There are 5 expansions that changed the face of video games – here's why Shadow of the Erdtree is one of them

Two characters fighting in Elden Ring expansion Shadow of the Erdtree
(Image credit: Bandai Namco)

During my first half-hour in Elden Ring: Shadow of the Erdtree, I couldn't stop whistling 'Liquidator' by Harry J. Allstars. Those old enough may have their own fond memories of the reggae instrumental toe-tapper from when it first released in 1969, but my cherished recollections came 30 years later at the turn of the millennium. 

Picture me, slouching down the broad crumbling concrete walkway that leads to Castle Ensis, my shield raised, slaying shambling foes and dodging a barrage of arrows with this tune stuck firmly in my head. And then picture me speeding down a late-60s London thoroughfare in my Austin Powers-inspired, Union Jack-adorned, Jaguar E-Type rip-off en route to blow up the Queen's Park Rangers football team bus with the song blaring out of my car's radio. 

The connection? GTA: London was the first video game expansion I ever played, and the first I fell in love with. 'Liquidator' is burnt into my brain as a result, and to be honest I'm hardly complaining. Shadow of the Erdtree is the latest expansion I've played, on the other hand, and the latest to make me fall in love. 

Casting a wider critical eye over expansions more generally, I'd confidently say there are five that've changed the face of video games spanning the last 25 years. In chronological order, here's how they changed the conversation, the legacy they left, and why they're still so relevant to this day. 

 The 5 most important video game expansions 

5.  GTA: London 1969  

A screenshot of the original Grand Theft Auto

(Image credit: Rockstar)

Expansion for: Grand Theft Auto (1997)
Year: 1999
Platform(s): PC, PS1 

Given the interminable impact the series would go on to have, it seems almost prescient that the first-ever PlayStation expansion was for the original Grand Theft Auto. Launched into a console world already occupied by the likes of Tomb Raider, Resident Evil and Tekken, GTA landed with a bang among some great, expansion-worthy company. 

Still, it was DMA Design's pre-Rockstar acquisition crime simulator that was granted that honour, and the 30-year time hop and trans-Atlantic pivot worked ever so well, offering latitude for different language, outfits, weaponry, cars, and, indeed soundtracking. This was an expansion as it should be – an iteration on an original idea that built on its key beats without revolutionizing enough to enter sequel territory, years before Sega's Dreamcast first introduced the idea of console DLC. Better still, GTA London showed what was possible for the series, that the action could easily spill beyond the bounds of the OG Liberty City and its chaos-driven boroughs.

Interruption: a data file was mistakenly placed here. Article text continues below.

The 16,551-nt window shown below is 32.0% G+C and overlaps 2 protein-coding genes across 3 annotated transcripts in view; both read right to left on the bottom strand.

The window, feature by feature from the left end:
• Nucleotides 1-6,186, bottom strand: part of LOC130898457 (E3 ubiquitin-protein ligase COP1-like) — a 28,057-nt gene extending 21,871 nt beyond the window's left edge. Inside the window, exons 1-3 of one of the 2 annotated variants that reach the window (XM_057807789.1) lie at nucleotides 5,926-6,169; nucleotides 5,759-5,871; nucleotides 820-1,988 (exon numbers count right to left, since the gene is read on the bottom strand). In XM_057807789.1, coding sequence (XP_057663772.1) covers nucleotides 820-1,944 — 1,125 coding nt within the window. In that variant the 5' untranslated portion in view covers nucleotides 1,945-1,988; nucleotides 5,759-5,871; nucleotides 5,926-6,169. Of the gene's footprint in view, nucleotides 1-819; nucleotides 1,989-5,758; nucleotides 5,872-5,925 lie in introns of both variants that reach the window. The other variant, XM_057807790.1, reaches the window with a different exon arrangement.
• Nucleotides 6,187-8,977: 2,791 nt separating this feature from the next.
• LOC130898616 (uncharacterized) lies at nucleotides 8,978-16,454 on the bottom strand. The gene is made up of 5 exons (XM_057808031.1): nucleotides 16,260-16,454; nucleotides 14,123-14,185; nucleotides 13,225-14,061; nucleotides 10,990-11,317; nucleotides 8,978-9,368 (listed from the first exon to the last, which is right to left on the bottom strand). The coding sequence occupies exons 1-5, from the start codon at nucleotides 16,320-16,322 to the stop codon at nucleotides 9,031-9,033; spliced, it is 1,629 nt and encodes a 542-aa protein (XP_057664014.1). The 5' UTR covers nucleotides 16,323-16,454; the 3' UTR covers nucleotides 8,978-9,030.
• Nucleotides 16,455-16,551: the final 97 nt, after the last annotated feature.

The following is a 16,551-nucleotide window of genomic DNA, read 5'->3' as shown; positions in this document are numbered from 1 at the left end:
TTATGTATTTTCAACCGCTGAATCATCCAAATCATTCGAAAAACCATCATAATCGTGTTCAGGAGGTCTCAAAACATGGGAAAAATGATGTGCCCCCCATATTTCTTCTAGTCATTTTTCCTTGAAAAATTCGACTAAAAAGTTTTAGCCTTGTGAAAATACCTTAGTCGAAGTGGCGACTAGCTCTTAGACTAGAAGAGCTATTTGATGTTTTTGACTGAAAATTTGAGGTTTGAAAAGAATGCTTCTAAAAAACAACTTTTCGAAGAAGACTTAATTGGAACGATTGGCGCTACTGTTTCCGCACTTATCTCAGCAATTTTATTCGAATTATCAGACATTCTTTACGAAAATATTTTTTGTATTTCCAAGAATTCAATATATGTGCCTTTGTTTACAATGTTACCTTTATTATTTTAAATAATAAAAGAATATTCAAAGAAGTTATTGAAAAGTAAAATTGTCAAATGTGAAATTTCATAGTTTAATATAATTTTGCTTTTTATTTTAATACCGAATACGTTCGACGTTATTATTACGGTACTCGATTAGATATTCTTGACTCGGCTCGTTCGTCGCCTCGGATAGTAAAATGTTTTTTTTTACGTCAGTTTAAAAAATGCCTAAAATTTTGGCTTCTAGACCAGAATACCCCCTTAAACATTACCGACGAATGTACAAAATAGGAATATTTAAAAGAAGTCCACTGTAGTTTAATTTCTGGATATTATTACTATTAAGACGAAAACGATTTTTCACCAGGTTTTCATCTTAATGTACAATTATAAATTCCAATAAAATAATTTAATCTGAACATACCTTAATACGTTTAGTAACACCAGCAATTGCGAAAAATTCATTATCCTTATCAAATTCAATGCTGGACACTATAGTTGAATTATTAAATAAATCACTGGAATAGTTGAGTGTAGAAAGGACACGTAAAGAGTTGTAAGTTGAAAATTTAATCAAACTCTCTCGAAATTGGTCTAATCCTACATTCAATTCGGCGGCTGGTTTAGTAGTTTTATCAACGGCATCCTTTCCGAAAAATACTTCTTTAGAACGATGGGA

Moreover, getting games to market might have been a less arduous process during this era, but the fact that DMA launched GTA, GTA: London 1969, the PC-only GTA: London 1961, and GTA 2 between 1997 and 1999 is pretty remarkable. Fast forward another five years and the 3D universe's GTA 3, Vice City and San Andreas trifecta was in the hands of the public. Two years after that again, and GTA 3 and Vice had their own masterfully-handled expansions too.   

 4. The Elder Scrolls 4: Oblivion – Shivering Isles

Several ghosts stood in a circular room in The Elder Scrolls 4: Oblivion

(Image credit: Bethesda Softworks)

Expansion for: The Elder Scrolls 4: Oblivion
Year: 2007
Platform(s): PS3, Xbox 360, PC

The Elder Scrolls 4: Oblivion needs little introduction, but it's easy to underplay what this game owes to the industry the best part of 20 years on from its original release. Improving on just about every foundation laid by Morrowind, Oblivion pushed every traditional RPG convention to its limit while simultaneously rolling out entirely new ones – not least fully-voiced NPCs – which in turn leveraged a broader, more mainstream appeal. The role-playing genre has always been synonymous with PC players, however landing on PS3 and Xbox 360 helped dispel an association that's pretty much non-existent today. 

After a string of uninspiring cosmetic-facing DLC packs (the less said about horse armour, the better), Bethesda launched Knights of the Nine, a decent but short expansion that was good if not great. On March 27, 2007, however, Shivering Isles knocked it out of the park as a fully-fledged extension of Oblivion, adding a totally new location in a magical realm, more than 30 hours of added game time, new quests, baddies, bosses, armour, spells and more and what was easily one of the – if not the – most sophisticated expansions ever made to that point. We didn't know it then, but Shivering Isles was but a peek behind the curtain at what Bethesda was capable of while pushing the bounds of the hardware it was working with. Four-and-a-half years later, and the world was introduced to Skyrim.  

 3. Grand Theft Auto 4: The Lost and Damned 

A screenshot of Grand Theft Auto 4 expansion The Lost and Damned

(Image credit: Rockstar)

Expansion for: Grand Theft Auto 4
Year: February 17, 2009 (Xbox); April 13, 2010 (PS3, PC)
Platform(s): Xbox 360, PS3, PC